Rivers State Governor, Nyesom Ezenwo Wike, has advocated not less than 10 percent fund allocation to host communities in the Petroleum Industry Bill that is still before the National Assembly.
Governor Wike said it is also necessary that the bill state in clear terms what specific development projects that the allocated fund should be spent on, so that development of host communities can be truly actualised.
A report by Kelvin Ebiri, Special Assistant (Media) to the Rivers State Governor states that Governor Wike gave the charge when the members of the National Assembly Committee on the Petroleum Industry Bill, visited him at Government House, Port Harcourt, on Thursday, March 04, 2021.
Governor Wike stated that oil bearing communities have suffered the loss of their livelihood, good drinking water and their sociocultural life disrupted because of the insensitivity of the International Oil companies (IOCs).
“It unfortunate that people produce oil but they live in poverty. I believe that this Petroleum Industry Bill (PIB) committee will make recommendation of how certain percent must be given to the host oil communities.
“There are issues of education and health. Don’t just say 10 percent to the oil host communities. It must be tied to specific projects so that whoever is in charge will know it.
“So that he or she does not have the prerogative to initiate, like during Christmas, to buy and give 20 thousand bags of rice and tag it as project.
“Let it also not be that host community people will have this money, and you begin to see assassinations among themselves.”
“I have found out that part of the problem we have in communities is that they allow these oil companies to divide them. They cause crisis among them; divide and rule. That is the pattern of IOCs, particularly Shell.”
According to the governor, the mistakes found with the act establishing the Niger Delta Development Commission (NDDC) should be avoided because it did not specify what projects the Commission should embark on in the Niger Delta.
“This same thing that has happened to the Niger Delta Development Commission (NDDC) should not happen to the issues of host communities in PIB.
“If in the NDDC act, they were able to tie the money that will be coming to specific projects, it would have developed the people of Niger Delta. And you won’t be having people fainting at the National Assembly.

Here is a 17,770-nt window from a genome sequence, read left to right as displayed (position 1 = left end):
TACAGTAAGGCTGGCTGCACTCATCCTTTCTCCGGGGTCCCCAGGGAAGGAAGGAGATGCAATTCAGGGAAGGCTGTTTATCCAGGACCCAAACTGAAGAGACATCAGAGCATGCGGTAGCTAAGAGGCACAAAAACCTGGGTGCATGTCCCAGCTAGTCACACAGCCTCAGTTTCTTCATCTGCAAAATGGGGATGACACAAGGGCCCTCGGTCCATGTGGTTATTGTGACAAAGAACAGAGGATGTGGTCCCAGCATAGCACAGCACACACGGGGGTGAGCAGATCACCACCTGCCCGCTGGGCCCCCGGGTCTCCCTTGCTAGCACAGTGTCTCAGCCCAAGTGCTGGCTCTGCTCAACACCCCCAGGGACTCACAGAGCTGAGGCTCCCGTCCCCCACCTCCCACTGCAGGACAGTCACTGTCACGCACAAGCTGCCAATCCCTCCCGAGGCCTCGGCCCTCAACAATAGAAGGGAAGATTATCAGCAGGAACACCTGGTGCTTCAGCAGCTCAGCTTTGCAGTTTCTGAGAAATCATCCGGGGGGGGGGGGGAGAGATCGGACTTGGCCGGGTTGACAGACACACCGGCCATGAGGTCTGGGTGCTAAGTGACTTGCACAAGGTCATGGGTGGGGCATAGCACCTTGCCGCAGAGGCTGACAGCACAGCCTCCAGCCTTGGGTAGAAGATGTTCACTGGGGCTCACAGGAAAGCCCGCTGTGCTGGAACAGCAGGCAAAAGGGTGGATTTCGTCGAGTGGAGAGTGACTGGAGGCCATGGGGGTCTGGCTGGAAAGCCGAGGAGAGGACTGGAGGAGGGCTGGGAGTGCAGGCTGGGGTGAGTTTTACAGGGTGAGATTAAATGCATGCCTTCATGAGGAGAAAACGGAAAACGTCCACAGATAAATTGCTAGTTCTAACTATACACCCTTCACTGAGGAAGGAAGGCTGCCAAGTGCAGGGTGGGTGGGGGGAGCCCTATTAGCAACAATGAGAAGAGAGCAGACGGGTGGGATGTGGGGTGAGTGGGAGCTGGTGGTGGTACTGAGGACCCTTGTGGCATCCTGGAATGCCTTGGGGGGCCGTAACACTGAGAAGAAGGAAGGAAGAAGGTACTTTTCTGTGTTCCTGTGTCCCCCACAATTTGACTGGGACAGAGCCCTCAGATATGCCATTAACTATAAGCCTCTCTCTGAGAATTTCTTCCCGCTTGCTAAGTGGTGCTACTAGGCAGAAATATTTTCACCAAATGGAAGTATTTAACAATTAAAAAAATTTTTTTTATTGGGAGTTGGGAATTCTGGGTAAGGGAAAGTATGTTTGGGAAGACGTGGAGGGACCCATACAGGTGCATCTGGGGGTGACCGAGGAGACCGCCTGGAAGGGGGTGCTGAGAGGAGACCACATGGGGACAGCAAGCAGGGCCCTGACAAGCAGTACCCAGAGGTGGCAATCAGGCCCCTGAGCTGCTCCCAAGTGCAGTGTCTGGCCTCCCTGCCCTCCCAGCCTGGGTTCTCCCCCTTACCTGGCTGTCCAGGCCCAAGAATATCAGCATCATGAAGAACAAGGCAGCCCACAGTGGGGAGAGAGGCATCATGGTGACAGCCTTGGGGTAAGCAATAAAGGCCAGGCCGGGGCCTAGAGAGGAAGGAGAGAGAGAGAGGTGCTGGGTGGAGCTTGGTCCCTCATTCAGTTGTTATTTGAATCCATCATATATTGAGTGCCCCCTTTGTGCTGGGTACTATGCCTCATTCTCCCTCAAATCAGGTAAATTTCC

“NDDC will leave their job and begin to buy vehicles for police, army, and asphalting barracks. Is it what NDDC is meant to do? That is where we have lost it.”
Speaking further, the governor emphasised the need for the bill when passed, to be signed and not go the way of the Electoral bill that the president refused to assent it.
“I hope this bill will also not be like the Electoral Act, after you pass it, they’ll keep it for months. Later they’ll say they can’t assent to it.
“Then the presidency will throw it back to you and you will keep quiet. That will then show that what you’re doing is only for the interest of your party and not the interest of Nigeria.
“Otherwise, you’ll insist that it is signed. I hope you’ll have the courage to do what is right and this is the time that Nigerians require you to be strong, firm and do what will move this country forward.”
In his speech, the Deputy Chairman of the National Assembly Committee who led the delegation, Hon. Victor Nwokolo Onyemaechi said the committee was in Rivers State to have town hall meeting with stakeholders to resolve issues of what should be allocated to host communities in the PIB.
“A lot of people have been misinformed about the issue of host communities. Some have said that host communities are related to hostility of the producing communities. But with what they have seen today and in the last four days, have shown to be negative. It has proved negative in the sense that we walked round over 800 meters about three days ago and they saw that even in dry season, we have to use wood as bridge to get to where Shell is exploring and making all their money.
“They also saw the impact of Shell petroleum operation to people’s means of livelihood where their farmland were burnt and palm trees were burnt to ashes. They can feel it and they can see it.
“Today, is not a different story. What we saw today is that a community that is known for fishing, as their means of livelihood, has been brought to a standstill. The boats were there, over 40, 50 boats lying idle because their water has been fully polluted”.
The chairman of the committee also commended Governor Wike for the rapid infrastructural transformation ongoing in Rivers State.